Schütz and his World – with Tutor Gawain Glenton
September 17 @ 10:00 am - 5:00 pm
Schütz is regarded today as the leading German composer before Bach, but there is still much we can learn about his life and world (for example his first name: he only ever signed himself Henrich). Born in Thuringia in 1582, he received early training at the court of Moritz von Hessen-Kassel before being allowed to study for three years in Venice with Giovanni Gabrieli. This sparked in Schütz a life-long desire to incorporate the sounds and styles of Venetian music into German musical life, a project he would take to great heights during his long tenure as kapellmeister at the court of the Elector of Saxony in Dresden.
Schütz was not the only German composer to be inspired in this way. Michael Praetorius also wrote highly Italianate music despite never travelling south of the alps (thanks to the explosion in Venetian music printing he could educate himself in the latest styles via imported printed editions). Hans Leo Hassler meanwhile made the journey to Venice a decade before Schütz, also studying with Gabrieli.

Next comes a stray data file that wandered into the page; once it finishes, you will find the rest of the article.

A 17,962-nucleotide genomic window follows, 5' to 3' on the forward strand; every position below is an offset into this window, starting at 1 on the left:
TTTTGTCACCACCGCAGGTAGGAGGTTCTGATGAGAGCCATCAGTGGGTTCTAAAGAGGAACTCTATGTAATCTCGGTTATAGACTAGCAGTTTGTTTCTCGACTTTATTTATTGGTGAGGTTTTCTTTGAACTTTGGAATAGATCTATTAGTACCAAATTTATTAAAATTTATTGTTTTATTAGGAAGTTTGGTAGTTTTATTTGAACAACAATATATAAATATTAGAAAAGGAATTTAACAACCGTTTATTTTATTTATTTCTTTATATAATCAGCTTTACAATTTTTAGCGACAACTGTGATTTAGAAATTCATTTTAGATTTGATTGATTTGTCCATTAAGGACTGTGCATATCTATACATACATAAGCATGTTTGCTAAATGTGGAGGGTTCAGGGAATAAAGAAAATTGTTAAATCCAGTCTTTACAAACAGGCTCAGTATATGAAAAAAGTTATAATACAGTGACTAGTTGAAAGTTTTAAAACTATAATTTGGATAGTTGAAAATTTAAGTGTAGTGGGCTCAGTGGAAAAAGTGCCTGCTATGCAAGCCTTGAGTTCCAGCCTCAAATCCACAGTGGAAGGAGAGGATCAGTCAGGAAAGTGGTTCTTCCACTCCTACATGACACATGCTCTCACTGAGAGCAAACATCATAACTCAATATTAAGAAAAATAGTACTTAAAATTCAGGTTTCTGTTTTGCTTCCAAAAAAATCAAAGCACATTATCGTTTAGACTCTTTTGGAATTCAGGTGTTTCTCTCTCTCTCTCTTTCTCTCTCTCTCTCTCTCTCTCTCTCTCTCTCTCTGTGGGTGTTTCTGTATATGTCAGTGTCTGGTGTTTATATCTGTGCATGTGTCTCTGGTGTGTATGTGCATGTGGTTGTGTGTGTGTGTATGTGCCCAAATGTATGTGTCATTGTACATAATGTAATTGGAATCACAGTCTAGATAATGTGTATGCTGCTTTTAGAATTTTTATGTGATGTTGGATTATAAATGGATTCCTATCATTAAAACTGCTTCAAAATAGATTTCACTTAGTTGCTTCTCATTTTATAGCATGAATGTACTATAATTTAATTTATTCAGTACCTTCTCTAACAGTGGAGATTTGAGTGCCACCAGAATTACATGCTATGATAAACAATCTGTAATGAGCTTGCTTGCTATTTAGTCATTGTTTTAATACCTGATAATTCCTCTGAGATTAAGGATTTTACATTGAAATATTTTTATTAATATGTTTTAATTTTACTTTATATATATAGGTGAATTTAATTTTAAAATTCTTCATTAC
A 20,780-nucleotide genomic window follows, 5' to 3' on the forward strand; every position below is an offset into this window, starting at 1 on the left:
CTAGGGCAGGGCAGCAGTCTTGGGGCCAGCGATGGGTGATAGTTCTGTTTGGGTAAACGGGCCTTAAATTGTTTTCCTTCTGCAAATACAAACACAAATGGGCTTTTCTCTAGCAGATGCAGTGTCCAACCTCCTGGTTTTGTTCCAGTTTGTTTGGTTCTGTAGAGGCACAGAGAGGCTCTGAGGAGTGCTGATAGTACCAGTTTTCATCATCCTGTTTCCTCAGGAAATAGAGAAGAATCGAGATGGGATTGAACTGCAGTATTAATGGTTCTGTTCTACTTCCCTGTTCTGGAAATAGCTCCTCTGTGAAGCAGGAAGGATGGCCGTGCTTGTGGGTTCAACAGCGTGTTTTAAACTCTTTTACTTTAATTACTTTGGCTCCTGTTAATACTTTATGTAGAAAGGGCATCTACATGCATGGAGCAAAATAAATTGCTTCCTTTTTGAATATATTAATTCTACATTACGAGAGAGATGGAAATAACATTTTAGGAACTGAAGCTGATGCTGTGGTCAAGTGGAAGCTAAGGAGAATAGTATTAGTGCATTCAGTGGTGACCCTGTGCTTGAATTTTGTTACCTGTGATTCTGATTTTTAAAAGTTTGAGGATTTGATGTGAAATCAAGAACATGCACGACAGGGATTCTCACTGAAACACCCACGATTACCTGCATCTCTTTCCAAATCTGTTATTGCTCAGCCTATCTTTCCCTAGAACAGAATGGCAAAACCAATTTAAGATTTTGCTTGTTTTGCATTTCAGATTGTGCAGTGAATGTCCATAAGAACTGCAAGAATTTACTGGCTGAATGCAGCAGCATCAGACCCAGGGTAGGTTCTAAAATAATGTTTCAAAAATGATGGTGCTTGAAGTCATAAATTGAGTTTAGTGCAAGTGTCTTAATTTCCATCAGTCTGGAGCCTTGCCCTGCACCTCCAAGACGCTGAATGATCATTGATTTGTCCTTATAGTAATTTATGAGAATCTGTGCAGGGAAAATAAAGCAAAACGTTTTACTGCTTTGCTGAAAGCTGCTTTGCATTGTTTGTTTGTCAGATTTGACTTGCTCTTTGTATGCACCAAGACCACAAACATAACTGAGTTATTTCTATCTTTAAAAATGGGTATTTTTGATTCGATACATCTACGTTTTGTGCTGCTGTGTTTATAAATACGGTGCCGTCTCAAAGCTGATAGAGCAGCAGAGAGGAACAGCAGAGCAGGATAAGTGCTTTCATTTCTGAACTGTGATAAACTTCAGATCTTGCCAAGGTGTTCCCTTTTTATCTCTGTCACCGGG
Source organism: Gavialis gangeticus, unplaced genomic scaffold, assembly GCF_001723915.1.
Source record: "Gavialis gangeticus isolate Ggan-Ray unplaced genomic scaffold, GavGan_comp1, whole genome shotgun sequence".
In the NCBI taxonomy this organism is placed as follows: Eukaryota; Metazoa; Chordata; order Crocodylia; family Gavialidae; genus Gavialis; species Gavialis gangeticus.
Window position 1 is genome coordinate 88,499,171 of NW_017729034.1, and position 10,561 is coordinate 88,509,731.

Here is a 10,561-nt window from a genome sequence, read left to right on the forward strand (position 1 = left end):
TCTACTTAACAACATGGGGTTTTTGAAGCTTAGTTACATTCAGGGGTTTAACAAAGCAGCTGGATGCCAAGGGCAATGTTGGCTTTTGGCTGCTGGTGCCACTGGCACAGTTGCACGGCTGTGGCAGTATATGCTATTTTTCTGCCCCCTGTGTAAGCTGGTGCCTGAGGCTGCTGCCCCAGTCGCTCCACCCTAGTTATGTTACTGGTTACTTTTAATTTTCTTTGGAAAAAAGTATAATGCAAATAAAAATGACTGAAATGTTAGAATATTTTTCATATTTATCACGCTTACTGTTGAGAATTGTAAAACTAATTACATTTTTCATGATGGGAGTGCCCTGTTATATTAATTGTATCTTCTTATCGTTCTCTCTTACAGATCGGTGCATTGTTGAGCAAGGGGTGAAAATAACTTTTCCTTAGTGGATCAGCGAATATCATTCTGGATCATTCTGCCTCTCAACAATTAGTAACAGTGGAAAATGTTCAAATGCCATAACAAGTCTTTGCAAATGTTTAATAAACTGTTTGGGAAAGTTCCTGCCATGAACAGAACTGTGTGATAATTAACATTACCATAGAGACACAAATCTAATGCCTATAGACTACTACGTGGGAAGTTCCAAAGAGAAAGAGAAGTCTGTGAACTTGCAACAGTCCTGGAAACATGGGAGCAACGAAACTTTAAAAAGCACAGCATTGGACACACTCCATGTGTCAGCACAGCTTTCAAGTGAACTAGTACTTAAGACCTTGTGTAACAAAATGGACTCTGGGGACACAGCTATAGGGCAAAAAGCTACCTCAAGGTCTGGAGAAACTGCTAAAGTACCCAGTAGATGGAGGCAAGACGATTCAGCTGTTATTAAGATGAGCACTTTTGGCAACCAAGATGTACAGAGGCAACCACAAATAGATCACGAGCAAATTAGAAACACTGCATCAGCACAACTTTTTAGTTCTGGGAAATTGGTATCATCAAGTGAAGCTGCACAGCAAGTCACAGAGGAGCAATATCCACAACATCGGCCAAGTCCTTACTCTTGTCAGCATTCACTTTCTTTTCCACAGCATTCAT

More broadly, Schütz was just one of many gifted German kapellmeister composers who produced music of great skill and emotional depth in the appalling backdrop of the Thirty Years War which ran from 1618-48. We will also explore large-scale works by some of these, including Hammerschmidt, Staden and Berger.
We invite singers and players of renaissance strings (from the viol and violin families) and winds (in particular cornetts, sackbuts and dulcians). Pitch A=440. Music will be provided, but players must bring your own music stand.
Gawain Glenton is a specialist cornetto player whose work as a soloist and an ensemble musician takes him all over the world and is a member and co-director of the English Cornett and Sackbut Ensemble.
Booking will open on the 15th August.